When a child or other loved one is away at treatment you’ll have many emotions. It is easy to have judgment about our emotions. AND, that is not necessary or helpful to us or our loved one. So when we can prepare for emotions, name them and accept them, then we can have a plan to cope with them.
Here are just a few of the emotions parents/caregivers have expressed to me over the years:
- Out of Control
- Worn Down
Well, first knowing we’re going to have emotions that may surprise us can prepare us so we’re not blindsided by the emotion. Then naming the emotion can help us gain clarity on what we are feeling so we can accept the feeling and make a plan. After we feel the feeling, name it and allow ourselves the compassion to have the feeling, then we don’t need to be stuck in it. We can then consciously choose to keep feeling it or to then release it when we are ready.
Part of the plan may be simply knowing that emotions are going to show up that we hadn’t expected. And being gentle and kind to ourselves.
Then we can have some coping tools to reduce our distress in our back pocket. One of the keys is to choose one or two that we really find easy and can do anywhere and anytime.
For instance, some parents really find DBT skills helpful. DBT is a mindfulness and distress tolerance therapy designed by Marsha Linehan. It stands for Dialectical Behavior Therapy. I love the DBT skill; ‘Opposite action to reaction.’ When a crisis comes up I can choose this skill to be extra calm so I can make rational decisions.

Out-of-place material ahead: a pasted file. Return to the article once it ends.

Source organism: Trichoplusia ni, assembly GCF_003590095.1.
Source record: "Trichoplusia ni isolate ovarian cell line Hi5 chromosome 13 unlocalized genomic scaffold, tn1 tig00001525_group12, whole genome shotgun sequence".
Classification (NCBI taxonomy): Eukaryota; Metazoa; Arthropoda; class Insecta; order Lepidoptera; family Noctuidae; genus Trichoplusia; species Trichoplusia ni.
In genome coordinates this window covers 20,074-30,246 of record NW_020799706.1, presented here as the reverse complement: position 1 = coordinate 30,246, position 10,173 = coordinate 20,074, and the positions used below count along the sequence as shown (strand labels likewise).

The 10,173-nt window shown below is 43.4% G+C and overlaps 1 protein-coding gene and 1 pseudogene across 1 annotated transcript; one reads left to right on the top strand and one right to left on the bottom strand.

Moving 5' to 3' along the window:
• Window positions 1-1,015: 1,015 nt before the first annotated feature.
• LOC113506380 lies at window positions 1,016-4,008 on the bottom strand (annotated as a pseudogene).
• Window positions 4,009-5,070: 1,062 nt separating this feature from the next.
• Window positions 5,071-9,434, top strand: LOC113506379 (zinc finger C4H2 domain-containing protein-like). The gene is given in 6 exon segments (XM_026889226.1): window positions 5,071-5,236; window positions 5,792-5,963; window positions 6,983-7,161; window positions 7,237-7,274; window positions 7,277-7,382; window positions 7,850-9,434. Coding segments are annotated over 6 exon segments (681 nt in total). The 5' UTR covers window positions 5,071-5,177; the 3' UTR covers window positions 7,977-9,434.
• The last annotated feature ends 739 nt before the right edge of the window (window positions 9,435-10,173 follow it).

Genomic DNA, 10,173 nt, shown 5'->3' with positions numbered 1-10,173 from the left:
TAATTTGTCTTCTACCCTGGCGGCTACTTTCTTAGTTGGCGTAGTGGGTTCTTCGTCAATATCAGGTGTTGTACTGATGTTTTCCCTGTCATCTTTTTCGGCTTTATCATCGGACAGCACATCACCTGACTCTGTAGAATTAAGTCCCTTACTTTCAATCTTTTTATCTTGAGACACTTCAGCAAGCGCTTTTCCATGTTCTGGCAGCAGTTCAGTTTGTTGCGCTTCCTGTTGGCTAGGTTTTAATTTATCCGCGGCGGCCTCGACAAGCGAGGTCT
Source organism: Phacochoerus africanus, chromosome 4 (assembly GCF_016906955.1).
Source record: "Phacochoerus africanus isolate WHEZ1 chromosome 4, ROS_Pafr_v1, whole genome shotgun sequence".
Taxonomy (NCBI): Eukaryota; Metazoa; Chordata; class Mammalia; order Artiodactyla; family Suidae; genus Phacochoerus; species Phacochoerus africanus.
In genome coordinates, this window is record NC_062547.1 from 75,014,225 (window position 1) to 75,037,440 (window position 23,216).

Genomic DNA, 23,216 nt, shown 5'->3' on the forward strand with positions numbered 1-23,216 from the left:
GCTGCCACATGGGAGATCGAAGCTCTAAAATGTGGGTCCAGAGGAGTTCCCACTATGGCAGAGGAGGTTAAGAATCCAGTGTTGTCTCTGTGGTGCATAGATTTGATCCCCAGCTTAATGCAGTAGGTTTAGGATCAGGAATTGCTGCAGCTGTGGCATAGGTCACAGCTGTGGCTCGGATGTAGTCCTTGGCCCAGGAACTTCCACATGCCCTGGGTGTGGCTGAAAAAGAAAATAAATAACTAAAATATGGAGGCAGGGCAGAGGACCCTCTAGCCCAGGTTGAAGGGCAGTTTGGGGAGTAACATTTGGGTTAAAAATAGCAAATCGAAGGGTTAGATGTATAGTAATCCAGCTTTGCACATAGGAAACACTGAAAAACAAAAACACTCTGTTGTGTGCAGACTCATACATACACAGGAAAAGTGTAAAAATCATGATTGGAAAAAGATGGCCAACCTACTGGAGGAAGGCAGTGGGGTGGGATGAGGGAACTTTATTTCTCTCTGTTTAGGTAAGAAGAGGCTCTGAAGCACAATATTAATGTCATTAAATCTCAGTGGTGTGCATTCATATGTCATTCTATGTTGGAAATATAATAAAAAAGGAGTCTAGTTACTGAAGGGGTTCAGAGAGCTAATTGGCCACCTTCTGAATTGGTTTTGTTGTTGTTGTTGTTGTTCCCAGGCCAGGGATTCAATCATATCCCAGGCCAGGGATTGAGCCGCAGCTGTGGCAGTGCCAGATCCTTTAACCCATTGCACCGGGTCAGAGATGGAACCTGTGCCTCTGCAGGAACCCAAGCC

Now, it may seem odd to you that I’m not focusing on your loved one’s illness or treatment journey. No. This is about you AND when you take care of YOU, it helps your loved one in recovery. It can feel counter-intuitive. It is essential. What I see is that coaching clients who work with me for 6 months or more are able to implement tools for self-care and then we both see their loved one improve in their recovery. It surprised me too!
When caregivers are not burned out, we can be calmer. More compassionate. More caring. And more confident. When a person in recovery has caregivers who are calmer, more compassionate, more caring and confident; they do better.
I know, it can feel selfish...and please go back and re-read this paragraph again: “When caregivers are not burned out, we can be calmer. More compassionate. More caring. And more confident. When a person in recovery has caregivers who are calmer, more compassionate, more caring and confident; they do better.”
So what do you think? Are you ready to prepare for your emotions? To name them? Accept? Plan? What self care tools will you use?
Please share your comments here.